Monday, August 29, 2016

City Sharing North Monroe Project Plans

Construction season is still in full swing for 2016 but we're already thinking about 2018! The City of Spokane is sharing plans for a major project to  improve safety, enhance the streetscape, and reconfigure traffic on North Monroe Street, between Indiana and Cora avenues.

The proposed project would be a "road diet"of narrowing the road down to three lanes with a center turn lane, pedestrian lighting, benches, transit shelters, new sidewalks, street trees, and stormwater components. The project will also include three to four pedestrian islands.

More information on the project, and how you can be involved in it's development, can be found here.


Charles said...

I hope it works out for them, I was involved early when the street levy money was asked to finish the street since the grants would only do 4 foot of asphalt by the curbs and I think everyone would have really screamed why was in not paved all the way across the street.
I will get to see a road diet in my neighborhood next year on Crestline and so far not much opposition to that one

SRTC Staff said...

There are a lot of people screaming even with the road being paved all the way across. I know a lot of the business owners are concerned about the construction period and congestion issues. Hopefully by working with a business owners group, all the issues will be addressed. It seems like 2018 is SO far away but it will get here fast!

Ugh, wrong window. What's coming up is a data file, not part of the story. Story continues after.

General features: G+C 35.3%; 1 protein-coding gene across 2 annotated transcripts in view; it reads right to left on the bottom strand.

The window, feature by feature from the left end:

About SRTC

SRTC is the federally designated Metropolitan Planning Organization (MPO) for Spokane County. Urbanized areas with populations exceeding 50,000 people are required to have an MPO. SRTC was formed to address the county's transportation planning needs. It provides coordination in planning between the public, cities, small towns, the county, the state, transit providers, and tribes.

SRTC offers services including transportation monitoring, transportation modeling, census information analysis, travel demand forecasting, historical traffic count analysis, geographic information systems, and trip generation rates.